Met Council buys 27 Southwest LRT vehicles
The Metropolitan Council last week chose Siemens to manufacture 27 light-rail cars worth $118 million for the Southwest light-rail project.
The $1.9 billion transit line will link downtown Minneapolis to Eden Prairie, through St. Louis Park, Hopkins and Minnetonka. Service is scheduled to begin in 2021.
The new cars will feature better access for passengers in wheelchairs and with disabilities, according to the Met Council. Each LRT vehicle will hold more than 200 people, or about 600 people on three-car trains.
The Met Council said the Federal Transit Administration (FTA) will pay half the total project cost. The amount of the contract is 5 percent lower than the lowest cost estimate, and includes an option for the council to buy 50 more vehicles for the Bottineau Blue Line LRT, which also is expected to open in 2021.
The FTA is expected to approve Southwest's entry into the engineering phase in late November 2016. Heavy construction will begin in the summer of 2017.
Voters reject $12 million facilities referendum
Farmington voters on Tuesday narrowly rejected a referendum to build new ball fields, a hockey rink, an expanded trail system and a water park.
The vote was 5,755 to 5,172 to turn down the facilities package, a margin of 5.4 percent of the total votes cast. The vote marked the fourth time since 1997 that Farmington residents declined to pay for a water park and ball fields.
If it had passed, the development would have raised property taxes by $102 for 20 years for the owner of an average home valued at $212,787.
Before the vote, Farmington's Parks and Recreation Department held three public meetings. In Rosemount, voters last spring rejected a similar referendum for $15 million for sports facilities.
Oak Park Heights
Westbound ramp road opens at new bridge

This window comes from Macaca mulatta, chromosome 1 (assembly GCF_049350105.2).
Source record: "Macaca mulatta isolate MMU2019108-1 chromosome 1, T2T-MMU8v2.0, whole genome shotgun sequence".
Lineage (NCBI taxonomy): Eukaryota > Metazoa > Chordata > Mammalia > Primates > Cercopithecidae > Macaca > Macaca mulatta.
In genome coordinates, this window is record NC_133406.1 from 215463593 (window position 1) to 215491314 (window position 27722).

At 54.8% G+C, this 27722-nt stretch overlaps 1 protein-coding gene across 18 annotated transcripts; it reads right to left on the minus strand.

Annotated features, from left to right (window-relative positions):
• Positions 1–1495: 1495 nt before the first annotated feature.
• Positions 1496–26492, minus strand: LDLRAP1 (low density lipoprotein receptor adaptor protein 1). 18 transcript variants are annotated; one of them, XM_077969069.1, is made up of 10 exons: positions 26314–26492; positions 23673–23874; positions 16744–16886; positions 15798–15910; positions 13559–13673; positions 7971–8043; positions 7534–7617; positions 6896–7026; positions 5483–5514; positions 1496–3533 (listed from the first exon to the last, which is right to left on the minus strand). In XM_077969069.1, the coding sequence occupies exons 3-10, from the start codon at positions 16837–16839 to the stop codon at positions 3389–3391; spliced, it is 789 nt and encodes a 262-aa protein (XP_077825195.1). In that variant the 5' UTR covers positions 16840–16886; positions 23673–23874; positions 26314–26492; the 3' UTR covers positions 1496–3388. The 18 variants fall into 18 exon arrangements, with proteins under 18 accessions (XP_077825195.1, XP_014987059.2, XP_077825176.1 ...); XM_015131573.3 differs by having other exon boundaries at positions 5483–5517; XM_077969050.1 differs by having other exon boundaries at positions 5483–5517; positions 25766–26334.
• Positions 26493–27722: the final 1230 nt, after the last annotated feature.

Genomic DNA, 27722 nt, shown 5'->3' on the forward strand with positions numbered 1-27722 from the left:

Another roadway connected to the new St. Croix River bridge was expected to open Friday in Oak Park Heights.
The westbound ramp now will divert Hwy. 95 traffic from Bayport and Stillwater onto Hwy. 36 through an area that was used for construction during the past three years. Until Friday, the eastbound ramp had funneled traffic in both directions.
The main portion of Hwy. 36 that will lead motorists onto the bridge is under construction. The Minnesota Department of Transportation said the bridge will open next fall, possibly in September, and hoped for a late construction season this year to accelerate the work.
The main bridge approach road and the ramp roads traverse a portion of Oak Park Heights once full of trees and dozens of houses. Most of the houses were moved in the 1990s in anticipation of construction.
City project to replace meters is nearing end
Plymouth's citywide project to swap out outdated water meters for new radio-read models is about two-thirds complete, according to city officials.
The goal of the project, which began earlier this year, is to make meter readings more consistent and replace a system that had passed the point of its expected usefulness.
"We recognize that it can be an inconvenience, but the entire meter reading operation will be more efficient once meters are replaced," said Luke Fischer, the city's administrative services director.
So far, more than 14,000 water meters have been replaced in homes and businesses. Most of the rest of the work to be done is in the city's north and east sections.
The city's contractor, Professional Meters Inc., will notify residents when they are ready to swap meters. The failure of a resident to respond after three mailed notices from the contractor will result in a $100 monthly charge to manually read the meter.
For more information, go to plymouthmn.gov/newmeters.